When I was 9 or 10 years old, I remember waiting for the delivery truck.  Everyday.  For two weeks.  It was such an eternity for me.  I was awaiting an RC car kit. One I had saved for with money I had earned. The Grasshopper had a 380 motor, shocks, big sandpaddle studded rear tires, an ABS resin chassis and a 2-channel radio with 1 servo.

Upon arrival, I tore through the box and sorted out the pieces.  I remember reading through the directions taking it all in.  Wondering if I could complete the kit.  Several days later I finished putting the Grasshopper together and drove it in the driveway until the battery died down.  I raced my friend, who had a similar car, and as all boys do, crashed the car numerous times.  I often went “under the hood” to tweak a screw here and there.  I even tested the servos to be certain they were calibrated even though there wasn’t anything really wrong with them.  I loved peering in on the moving parts, unhooking and reattaching wires, and testing how the shocks worked.  I was so amazed that one could control a machine remotely from several hundred yards away.

Despite having this early interest, and having a a mechanical engineer for a father, the tinkering and kit building faded.  While I didn’t go into engineering or other related field, the experiences I had with putting the car kit together, along with having a space to do so, we had a great basement with plenty of tools and workbenches, was the dormant seed for my current interest in tinkering and making for learning.

I want the children I work with, including my own child, to have a variety of these “gears” experiences.  I don’t mean that it must involve actual gears as Papert’s and, at least partially, mine did.  I want children to experience Papert’s powerful idea around constructionist learning.  My goal is to create a Maker Studio in my school where children can tinker and make using not only digital technologies that have garnered so much attention, but ones that bridge the physical world with the digital and vice versa.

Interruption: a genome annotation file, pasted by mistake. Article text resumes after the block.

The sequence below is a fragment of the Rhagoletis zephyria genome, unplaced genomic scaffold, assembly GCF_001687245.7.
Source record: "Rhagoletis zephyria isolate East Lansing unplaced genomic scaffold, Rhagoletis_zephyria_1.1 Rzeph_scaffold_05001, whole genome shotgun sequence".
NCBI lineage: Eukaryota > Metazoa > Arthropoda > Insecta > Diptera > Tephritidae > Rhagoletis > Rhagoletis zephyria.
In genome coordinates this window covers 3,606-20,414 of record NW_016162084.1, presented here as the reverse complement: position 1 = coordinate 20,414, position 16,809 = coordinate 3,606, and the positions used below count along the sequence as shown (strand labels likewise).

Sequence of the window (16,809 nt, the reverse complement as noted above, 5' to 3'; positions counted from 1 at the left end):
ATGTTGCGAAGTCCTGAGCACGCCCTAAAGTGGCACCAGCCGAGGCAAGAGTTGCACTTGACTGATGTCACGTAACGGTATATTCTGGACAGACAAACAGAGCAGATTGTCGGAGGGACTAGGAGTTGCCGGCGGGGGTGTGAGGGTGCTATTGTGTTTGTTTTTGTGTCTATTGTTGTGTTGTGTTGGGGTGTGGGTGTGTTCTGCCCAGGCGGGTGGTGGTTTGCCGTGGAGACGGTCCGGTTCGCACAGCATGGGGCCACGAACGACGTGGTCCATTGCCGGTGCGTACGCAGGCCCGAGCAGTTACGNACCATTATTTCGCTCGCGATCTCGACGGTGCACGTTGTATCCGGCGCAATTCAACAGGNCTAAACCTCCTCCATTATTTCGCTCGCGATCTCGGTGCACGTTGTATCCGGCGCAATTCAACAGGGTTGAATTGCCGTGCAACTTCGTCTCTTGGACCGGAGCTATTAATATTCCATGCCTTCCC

Learning is Making

Dale Dougherty:

Making is learning. Remember John Dewey’s phrase “learn by doing.” It’s a hundred-year-old educational philosophy based on experiential learning that seems forgotten, if not forbidden, today. I see a huge opportunity to change the nature of our educational system.


I’ve been a growing supporter of the Maker movement over the past couple of years and I hope that it’s starting to pick up steam in some places in American culture. At least it then has a chance to seep into schools.

I’ve always felt that EdTech is too screen-based and that the EdTech community needs to do better melding with the arts, science, math and technology (TechEd). The good news is that there are real and doable opportunities for schools and teachers to do just this within the Maker/DIY movement. Today.

The most important thing I have learned the past six years is that there’s so much more to educational technology than the Web 2.0, interactive whiteboards and video games. I think this movement illustrates what I’ve believed for some time now… that children of all ages be active and, not only engaged, but empowered through concrete, yet meaningful learning experiences.